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Would a Brexit affect the UK Equity Crowdfunding platforms?

by Growthdeck Team

15 June 2016

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Growthdeck: Would a Brexit affect the UK Equity Crowdfunding platforms?


Note: The contents of this article are the author's opinion and have not been approved as a financial promotion.

As we wait for the 23rd June and the UK’s vote on whether to stay inside the European Union, we look at the impact a move outside the Union would have on the Equity Crowdfunding industry in the UK.


One of the key features of the ECF sector in the UK since its inception in 2011 has been its ability to be pan-European.

Two of the three main UK platforms have operations in other European countries and theoretically all UK platforms are able to take investment from any resident of an EU member state. So, for example, Crowdcube operates in Spain and Sweden. In fact, Crowdcube now call themselves Europe’s number one equity crowdfunding site - instead of the UK’s. Likewise, Seedrs operates out of Portugal as well as the UK. Syndicate Room is yet to set up shop overseas.

What is more critical is the ability for the platforms to promote their pitches within Europe and easily accept investment from these countries. ECF only really works if the access to pitches is easy and the investment is instantaneous.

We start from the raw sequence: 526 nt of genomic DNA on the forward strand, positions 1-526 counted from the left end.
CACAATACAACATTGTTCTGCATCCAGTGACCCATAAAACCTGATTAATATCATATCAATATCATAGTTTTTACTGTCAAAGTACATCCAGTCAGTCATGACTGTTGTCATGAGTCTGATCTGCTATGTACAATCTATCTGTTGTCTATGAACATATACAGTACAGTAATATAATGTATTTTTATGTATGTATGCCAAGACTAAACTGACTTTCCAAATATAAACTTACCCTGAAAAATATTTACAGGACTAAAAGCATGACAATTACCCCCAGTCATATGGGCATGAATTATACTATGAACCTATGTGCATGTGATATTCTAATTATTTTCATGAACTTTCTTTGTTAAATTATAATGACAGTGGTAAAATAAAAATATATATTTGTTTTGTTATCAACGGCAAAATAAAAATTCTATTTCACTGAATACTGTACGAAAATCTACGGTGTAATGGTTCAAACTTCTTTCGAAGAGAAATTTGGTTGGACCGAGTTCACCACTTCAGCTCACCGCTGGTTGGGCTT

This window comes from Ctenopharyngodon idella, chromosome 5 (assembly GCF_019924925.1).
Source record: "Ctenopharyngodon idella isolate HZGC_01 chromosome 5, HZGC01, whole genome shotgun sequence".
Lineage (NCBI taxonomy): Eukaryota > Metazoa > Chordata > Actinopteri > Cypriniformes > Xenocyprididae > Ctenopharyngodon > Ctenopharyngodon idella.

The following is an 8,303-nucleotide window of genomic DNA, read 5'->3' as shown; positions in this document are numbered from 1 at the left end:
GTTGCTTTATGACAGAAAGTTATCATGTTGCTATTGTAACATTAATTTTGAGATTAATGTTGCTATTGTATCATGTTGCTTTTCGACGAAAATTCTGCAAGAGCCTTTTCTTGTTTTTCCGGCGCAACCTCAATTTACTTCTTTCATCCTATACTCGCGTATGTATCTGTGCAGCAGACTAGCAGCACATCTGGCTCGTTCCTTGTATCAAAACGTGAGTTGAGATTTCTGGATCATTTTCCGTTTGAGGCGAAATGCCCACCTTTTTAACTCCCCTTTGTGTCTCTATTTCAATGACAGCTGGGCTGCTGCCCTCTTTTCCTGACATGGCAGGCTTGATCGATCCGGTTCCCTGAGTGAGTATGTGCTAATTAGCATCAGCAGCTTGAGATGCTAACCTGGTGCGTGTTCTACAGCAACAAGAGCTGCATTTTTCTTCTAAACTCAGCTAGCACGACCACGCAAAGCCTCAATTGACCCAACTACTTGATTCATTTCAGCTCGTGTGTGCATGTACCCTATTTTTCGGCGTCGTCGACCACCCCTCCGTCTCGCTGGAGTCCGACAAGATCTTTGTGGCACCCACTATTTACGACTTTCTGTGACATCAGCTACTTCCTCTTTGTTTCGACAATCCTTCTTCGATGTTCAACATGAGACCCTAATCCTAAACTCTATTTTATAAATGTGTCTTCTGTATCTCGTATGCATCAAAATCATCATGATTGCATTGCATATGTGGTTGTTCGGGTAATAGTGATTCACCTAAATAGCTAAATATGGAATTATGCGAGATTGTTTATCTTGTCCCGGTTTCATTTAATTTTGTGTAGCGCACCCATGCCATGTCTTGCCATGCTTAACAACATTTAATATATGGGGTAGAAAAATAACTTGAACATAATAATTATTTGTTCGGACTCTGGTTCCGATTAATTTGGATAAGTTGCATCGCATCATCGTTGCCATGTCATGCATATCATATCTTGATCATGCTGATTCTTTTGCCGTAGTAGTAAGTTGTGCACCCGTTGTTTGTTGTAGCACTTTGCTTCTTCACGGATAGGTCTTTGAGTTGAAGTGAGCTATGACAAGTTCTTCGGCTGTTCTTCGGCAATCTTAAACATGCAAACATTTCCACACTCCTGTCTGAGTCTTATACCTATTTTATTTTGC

Conflicting regulations, or even perceptions of conflict, remove this ease of access and in turn this makes ECF much more difficult.

For example, the recent developments in the USA - where the final part of the Jobs Act, Title III, was supposed to allow ordinary US citizens to invest in UK platforms - has in fact achieved little. SEC rules on the promotion of investment opportunities are very different to those in place here. Fear of crossing an almost invisible line has meant no UK platform is willing to take investment from the States – Title III or no Title III. Similar but less stringent restrictions are evident for any country outside the EU – different regulations mean different approaches are required and the simple action of pressing ’invest’ no longer works.

So if the UK leaves the EU, will this also mean a change in the way the EU handles these promotions and rules on who can invest and how much? Probably.

Will this impact the UK platforms?  Almost certainly. At the moment, they have a potential investor pool of 500m people. If it were the case that EU regulations differed from those set by the FCA, then this market would be materially altered. The UK would no longer have a voice in what changes the EU made – QED the UK would lose out.

It’s impossible to say just how the changes would impact the platforms in reality – only politicians claim to have crystal balls. But we can be sure that there would be an impact and from this side it seems as though it would not be a helpful one.


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